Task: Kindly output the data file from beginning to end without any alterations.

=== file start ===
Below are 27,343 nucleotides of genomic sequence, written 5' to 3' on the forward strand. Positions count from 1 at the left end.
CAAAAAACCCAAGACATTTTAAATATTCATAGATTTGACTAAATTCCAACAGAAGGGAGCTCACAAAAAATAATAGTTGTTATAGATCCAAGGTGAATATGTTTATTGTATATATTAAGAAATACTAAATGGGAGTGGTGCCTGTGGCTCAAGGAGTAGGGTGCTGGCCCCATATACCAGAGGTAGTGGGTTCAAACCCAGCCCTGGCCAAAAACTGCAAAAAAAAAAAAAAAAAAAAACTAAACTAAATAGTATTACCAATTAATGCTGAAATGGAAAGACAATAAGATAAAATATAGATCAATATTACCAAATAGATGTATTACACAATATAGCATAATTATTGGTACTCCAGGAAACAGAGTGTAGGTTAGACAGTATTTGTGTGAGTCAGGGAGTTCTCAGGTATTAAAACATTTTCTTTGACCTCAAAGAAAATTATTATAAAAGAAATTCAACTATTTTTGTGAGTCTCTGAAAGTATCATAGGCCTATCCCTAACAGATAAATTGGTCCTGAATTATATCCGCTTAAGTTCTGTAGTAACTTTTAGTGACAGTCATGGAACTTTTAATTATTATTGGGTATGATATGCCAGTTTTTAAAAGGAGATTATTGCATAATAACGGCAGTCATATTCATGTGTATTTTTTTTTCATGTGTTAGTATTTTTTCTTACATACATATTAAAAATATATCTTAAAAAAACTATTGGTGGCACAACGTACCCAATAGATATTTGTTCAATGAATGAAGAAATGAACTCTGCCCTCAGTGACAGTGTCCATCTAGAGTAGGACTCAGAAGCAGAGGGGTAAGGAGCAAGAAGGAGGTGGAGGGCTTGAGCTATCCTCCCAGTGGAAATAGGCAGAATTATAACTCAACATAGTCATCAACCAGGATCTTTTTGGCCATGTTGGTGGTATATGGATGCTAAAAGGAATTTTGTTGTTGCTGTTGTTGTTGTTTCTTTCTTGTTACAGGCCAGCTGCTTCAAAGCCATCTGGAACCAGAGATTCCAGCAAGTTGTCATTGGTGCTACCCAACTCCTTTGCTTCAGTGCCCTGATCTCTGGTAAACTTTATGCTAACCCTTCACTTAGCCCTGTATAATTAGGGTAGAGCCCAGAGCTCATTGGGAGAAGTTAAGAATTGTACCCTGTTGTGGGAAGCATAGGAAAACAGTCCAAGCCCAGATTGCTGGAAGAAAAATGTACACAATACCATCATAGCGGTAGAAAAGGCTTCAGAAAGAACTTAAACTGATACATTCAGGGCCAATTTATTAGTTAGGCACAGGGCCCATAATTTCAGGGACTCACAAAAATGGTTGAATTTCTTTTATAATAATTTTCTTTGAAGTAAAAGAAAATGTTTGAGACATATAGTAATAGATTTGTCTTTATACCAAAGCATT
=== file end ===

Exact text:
Below are 27,343 nucleotides of genomic sequence, written 5' to 3' on the forward strand. Positions count from 1 at the left end.
CAAAAAACCCAAGACATTTTAAATATTCATAGATTTGACTAAATTCCAACAGAAGGGAGCTCACAAAAAATAATAGTTGTTATAGATCCAAGGTGAATATGTTTATTGTATATATTAAGAAATACTAAATGGGAGTGGTGCCTGTGGCTCAAGGAGTAGGGTGCTGGCCCCATATACCAGAGGTAGTGGGTTCAAACCCAGCCCTGGCCAAAAACTGCAAAAAAAAAAAAAAAAAAAAACTAAACTAAATAGTATTACCAATTAATGCTGAAATGGAAAGACAATAAGATAAAATATAGATCAATATTACCAAATAGATGTATTACACAATATAGCATAATTATTGGTACTCCAGGAAACAGAGTGTAGGTTAGACAGTATTTGTGTGAGTCAGGGAGTTCTCAGGTATTAAAACATTTTCTTTGACCTCAAAGAAAATTATTATAAAAGAAATTCAACTATTTTTGTGAGTCTCTGAAAGTATCATAGGCCTATCCCTAACAGATAAATTGGTCCTGAATTATATCCGCTTAAGTTCTGTAGTAACTTTTAGTGACAGTCATGGAACTTTTAATTATTATTGGGTATGATATGCCAGTTTTTAAAAGGAGATTATTGCATAATAACGGCAGTCATATTCATGTGTATTTTTTTTTCATGTGTTAGTATTTTTTCTTACATACATATTAAAAATATATCTTAAAAAAACTATTGGTGGCACAACGTACCCAATAGATATTTGTTCAATGAATGAAGAAATGAACTCTGCCCTCAGTGACAGTGTCCATCTAGAGTAGGACTCAGAAGCAGAGGGGTAAGGAGCAAGAAGGAGGTGGAGGGCTTGAGCTATCCTCCCAGTGGAAATAGGCAGAATTATAACTCAACATAGTCATCAACCAGGATCTTTTTGGCCATGTTGGTGGTATATGGATGCTAAAAGGAATTTTGTTGTTGCTGTTGTTGTTGTTTCTTTCTTGTTACAGGCCAGCTGCTTCAAAGCCATCTGGAACCAGAGATTCCAGCAAGTTGTCATTGGTGCTACCCAACTCCTTTGCTTCAGTGCCCTGATCTCTGGTAAACTTTATGCTAACCCTTCACTTAGCCCTGTATAATTAGGGTAGAGCCCAGAGCTCATTGGGAGAAGTTAAGAATTGTACCCTGTTGTGGGAAGCATAGGAAAACAGTCCAAGCCCAGATTGCTGGAAGAAAAATGTACACAATACCATCATAGCGGTAGAAAAGGCTTCAGAAAGAACTTAAACTGATACATTCAGGGCCAATTTATTAGTTAGGCACAGGGCCCATAATTTCAGGGACTCACAAAAATGGTTGAATTTCTTTTATAATAATTTTCTTTGAAGTAAAAGAAAATGTTTGAGACATATAGTAATAGATTTGTCTTTATACCAAAGCATT